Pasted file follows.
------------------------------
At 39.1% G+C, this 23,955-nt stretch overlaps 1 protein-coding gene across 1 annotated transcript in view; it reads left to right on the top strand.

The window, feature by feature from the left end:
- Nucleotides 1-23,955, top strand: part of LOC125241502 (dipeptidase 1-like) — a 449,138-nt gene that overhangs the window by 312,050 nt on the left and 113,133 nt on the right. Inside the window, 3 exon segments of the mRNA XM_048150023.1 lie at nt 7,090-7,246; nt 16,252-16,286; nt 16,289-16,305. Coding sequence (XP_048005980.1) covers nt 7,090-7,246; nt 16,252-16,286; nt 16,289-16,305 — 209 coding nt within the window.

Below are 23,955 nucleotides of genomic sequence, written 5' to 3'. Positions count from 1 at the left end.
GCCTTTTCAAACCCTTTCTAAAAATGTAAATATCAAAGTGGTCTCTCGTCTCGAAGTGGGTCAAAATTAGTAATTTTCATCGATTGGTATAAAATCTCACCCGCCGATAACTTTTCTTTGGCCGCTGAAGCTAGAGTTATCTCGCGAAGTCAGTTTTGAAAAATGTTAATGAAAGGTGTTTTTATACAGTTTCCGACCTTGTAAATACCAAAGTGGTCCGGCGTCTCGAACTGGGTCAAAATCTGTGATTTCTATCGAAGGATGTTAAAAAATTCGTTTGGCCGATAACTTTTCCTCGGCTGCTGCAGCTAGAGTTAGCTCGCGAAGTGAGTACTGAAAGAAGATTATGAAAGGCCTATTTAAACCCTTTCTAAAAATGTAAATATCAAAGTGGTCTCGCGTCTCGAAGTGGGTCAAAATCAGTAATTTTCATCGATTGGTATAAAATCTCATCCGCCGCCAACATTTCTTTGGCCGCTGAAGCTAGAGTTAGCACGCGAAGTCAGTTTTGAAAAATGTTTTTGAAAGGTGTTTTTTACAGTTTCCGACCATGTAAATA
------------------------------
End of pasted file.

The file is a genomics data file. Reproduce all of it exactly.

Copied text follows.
At 39.1% G+C, this 23,955-nt stretch overlaps 1 protein-coding gene across 1 annotated transcript in view; it reads left to right on the top strand.

The window, feature by feature from the left end:
- Nucleotides 1-23,955, top strand: part of LOC125241502 (dipeptidase 1-like) — a 449,138-nt gene that overhangs the window by 312,050 nt on the left and 113,133 nt on the right. Inside the window, 3 exon segments of the mRNA XM_048150023.1 lie at nt 7,090-7,246; nt 16,252-16,286; nt 16,289-16,305. Coding sequence (XP_048005980.1) covers nt 7,090-7,246; nt 16,252-16,286; nt 16,289-16,305 — 209 coding nt within the window.

Below are 23,955 nucleotides of genomic sequence, written 5' to 3'. Positions count from 1 at the left end.
GCCTTTTCAAACCCTTTCTAAAAATGTAAATATCAAAGTGGTCTCTCGTCTCGAAGTGGGTCAAAATTAGTAATTTTCATCGATTGGTATAAAATCTCACCCGCCGATAACTTTTCTTTGGCCGCTGAAGCTAGAGTTATCTCGCGAAGTCAGTTTTGAAAAATGTTAATGAAAGGTGTTTTTATACAGTTTCCGACCTTGTAAATACCAAAGTGGTCCGGCGTCTCGAACTGGGTCAAAATCTGTGATTTCTATCGAAGGATGTTAAAAAATTCGTTTGGCCGATAACTTTTCCTCGGCTGCTGCAGCTAGAGTTAGCTCGCGAAGTGAGTACTGAAAGAAGATTATGAAAGGCCTATTTAAACCCTTTCTAAAAATGTAAATATCAAAGTGGTCTCGCGTCTCGAAGTGGGTCAAAATCAGTAATTTTCATCGATTGGTATAAAATCTCATCCGCCGCCAACATTTCTTTGGCCGCTGAAGCTAGAGTTAGCACGCGAAGTCAGTTTTGAAAAATGTTTTTGAAAGGTGTTTTTTACAGTTTCCGACCATGTAAATA